I loved Fiona Barton's book 'The Widow' and was so hopeful I'd enjoy this book as much. If possible, I loved it even more. What a clever story. So many twists and turns that I'm surprised I didn't meet myself coming back in the opposite direction! The only negative for me, (and it's not really a negative), is that I didn't really see the need for so many narrators. They didn't detract from the story at all, but I don't feel they particularly added anything huge. They are all great voice actors in their own right, and I felt it was almost a waste of their talents. But this is one audio book that I really highly recommend. You can thank me later!
How far would you go to protect your family? Single dad Ben is doing his best to raise his children, with the help of his devoted mother, Judi. And then Ben meets Amber. Everyone thinks this is a perfect match for Ben, but Judi isn't so sure.... There's just something about Amber that doesn't add up. Ben can't see why his mother dislikes his new girlfriend. And Amber doesn't want Judi anywhere near her new family. Amber just wants Ben and the children.
This was fabulous. Thoroughly enjoyed all the characters and really felt for Ben, pulled between the two women in his life. The twist was incredibly clever and definitely twisty and turny enough for me to think, "OMG!". Well done to K L Slater for a brilliant idea, fabulously executed. Great narrating from Lucy Price-Lewis, as always. I highly recommend this one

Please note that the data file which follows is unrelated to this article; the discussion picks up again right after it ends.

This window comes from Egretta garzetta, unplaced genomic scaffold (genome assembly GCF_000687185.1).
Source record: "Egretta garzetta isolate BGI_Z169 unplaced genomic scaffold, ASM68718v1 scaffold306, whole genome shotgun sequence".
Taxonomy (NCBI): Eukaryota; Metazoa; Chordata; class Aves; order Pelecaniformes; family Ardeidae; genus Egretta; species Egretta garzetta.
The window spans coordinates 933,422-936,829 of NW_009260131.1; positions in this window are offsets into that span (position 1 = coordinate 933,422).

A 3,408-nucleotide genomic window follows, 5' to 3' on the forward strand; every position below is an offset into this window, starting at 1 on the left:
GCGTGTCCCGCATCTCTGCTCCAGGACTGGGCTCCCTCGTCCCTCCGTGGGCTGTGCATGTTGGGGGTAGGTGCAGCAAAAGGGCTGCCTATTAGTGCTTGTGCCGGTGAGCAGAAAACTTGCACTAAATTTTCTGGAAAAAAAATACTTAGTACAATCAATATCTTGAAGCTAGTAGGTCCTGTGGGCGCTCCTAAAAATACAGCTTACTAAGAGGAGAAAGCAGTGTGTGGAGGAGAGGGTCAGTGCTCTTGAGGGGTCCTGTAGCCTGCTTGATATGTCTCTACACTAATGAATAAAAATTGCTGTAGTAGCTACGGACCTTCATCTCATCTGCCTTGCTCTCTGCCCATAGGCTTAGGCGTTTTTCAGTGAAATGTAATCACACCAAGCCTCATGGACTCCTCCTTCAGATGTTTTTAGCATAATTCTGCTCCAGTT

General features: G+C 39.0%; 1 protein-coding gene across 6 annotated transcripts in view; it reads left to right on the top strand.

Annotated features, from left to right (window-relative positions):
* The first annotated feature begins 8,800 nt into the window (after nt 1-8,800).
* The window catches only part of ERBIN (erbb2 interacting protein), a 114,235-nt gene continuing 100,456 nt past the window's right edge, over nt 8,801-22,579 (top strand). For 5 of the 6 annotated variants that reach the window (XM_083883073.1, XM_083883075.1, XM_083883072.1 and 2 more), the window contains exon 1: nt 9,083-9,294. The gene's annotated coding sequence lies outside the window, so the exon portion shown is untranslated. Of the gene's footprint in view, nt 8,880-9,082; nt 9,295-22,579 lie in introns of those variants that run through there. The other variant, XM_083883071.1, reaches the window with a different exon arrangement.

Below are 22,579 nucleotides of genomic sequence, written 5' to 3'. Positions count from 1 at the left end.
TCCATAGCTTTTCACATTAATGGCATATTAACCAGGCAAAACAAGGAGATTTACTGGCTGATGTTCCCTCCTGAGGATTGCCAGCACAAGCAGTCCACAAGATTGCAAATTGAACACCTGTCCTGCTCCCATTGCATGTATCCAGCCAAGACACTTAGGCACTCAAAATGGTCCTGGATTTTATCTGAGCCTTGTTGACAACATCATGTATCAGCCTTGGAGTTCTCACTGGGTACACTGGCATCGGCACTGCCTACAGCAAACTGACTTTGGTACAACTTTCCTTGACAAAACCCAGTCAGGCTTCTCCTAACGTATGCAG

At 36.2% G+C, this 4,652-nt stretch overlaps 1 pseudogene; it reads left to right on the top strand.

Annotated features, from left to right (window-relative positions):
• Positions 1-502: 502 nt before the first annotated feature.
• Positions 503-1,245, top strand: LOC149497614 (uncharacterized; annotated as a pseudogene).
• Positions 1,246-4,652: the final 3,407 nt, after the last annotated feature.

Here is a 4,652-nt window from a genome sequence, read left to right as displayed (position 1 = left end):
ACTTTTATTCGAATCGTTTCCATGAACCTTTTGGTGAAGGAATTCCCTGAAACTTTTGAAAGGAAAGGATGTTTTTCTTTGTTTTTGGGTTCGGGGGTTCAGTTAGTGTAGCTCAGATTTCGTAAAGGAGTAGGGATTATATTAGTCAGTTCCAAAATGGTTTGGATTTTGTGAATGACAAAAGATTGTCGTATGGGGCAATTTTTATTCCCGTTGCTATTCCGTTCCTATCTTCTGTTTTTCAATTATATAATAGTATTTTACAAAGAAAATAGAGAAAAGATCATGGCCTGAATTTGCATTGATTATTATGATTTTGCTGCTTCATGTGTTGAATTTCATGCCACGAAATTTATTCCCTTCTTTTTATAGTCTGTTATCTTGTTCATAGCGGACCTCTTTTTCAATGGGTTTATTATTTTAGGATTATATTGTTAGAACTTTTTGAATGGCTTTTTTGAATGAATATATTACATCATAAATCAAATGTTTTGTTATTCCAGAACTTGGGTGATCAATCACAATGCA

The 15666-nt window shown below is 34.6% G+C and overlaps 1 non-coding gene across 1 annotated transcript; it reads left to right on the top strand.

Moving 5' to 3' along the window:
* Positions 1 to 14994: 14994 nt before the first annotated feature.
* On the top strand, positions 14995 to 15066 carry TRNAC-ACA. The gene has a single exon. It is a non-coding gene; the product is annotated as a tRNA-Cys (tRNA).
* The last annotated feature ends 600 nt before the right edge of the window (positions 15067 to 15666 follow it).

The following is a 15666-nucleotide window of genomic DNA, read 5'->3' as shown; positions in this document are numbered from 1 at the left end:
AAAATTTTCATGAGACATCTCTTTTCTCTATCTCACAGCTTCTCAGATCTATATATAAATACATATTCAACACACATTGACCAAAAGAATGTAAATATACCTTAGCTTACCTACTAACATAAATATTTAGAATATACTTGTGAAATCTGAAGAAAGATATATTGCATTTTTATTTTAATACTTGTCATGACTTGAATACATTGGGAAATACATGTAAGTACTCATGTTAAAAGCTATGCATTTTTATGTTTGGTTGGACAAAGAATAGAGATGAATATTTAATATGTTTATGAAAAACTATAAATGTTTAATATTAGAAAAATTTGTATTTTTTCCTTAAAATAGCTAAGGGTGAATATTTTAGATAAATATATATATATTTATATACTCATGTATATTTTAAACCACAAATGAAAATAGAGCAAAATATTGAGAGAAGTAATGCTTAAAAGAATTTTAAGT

Elizabeth Cage is a child when she discovers that there are things in this world that only she can see. But she doesn't want to see them, and she definitely doesn't want them to see her. What is a curse to Elizabeth is a gift to others - a very valuable gift they want to control. When her husband dies, Elizabeth's world descends into a nightmare. But as she tries to piece her life back together, she discovers that not everything is as it seems.
In Elizabeth Cage I felt we were being introduced to a character not hugely dissimilar to Dr Maxwell in Jodi Taylor's St Mary's series. Maybe it was the narration, I'm not sure. I enjoyed the tale, and would probably buy another one, but felt in was very much in the same vein as St Mary's.
The murder and sexual assault of the young model Rachel Nickell on Wimbledon Common in 1992 was particularly horrific. Her two-year-old son sat next to her dead body, telling his mum to wake up. After a series of police errors, her real killer was finally brought to justice 16 years later, allowing him in the process to take away two more lives. Real Crime retells the story, bringing to life the controversial police tactics to find Rachel's killer.
This is the final episode and the only one that I thought was disappointing and didn't enjoy. I felt, at times, that Ms Nickel's husband was getting blamed for suing the police service. Also, I have no interest in hearing the voice of that weirdo Colin Stagg. Definitely a real crime that rightfully belongs within this series; maybe this one should be dealt with slightly differently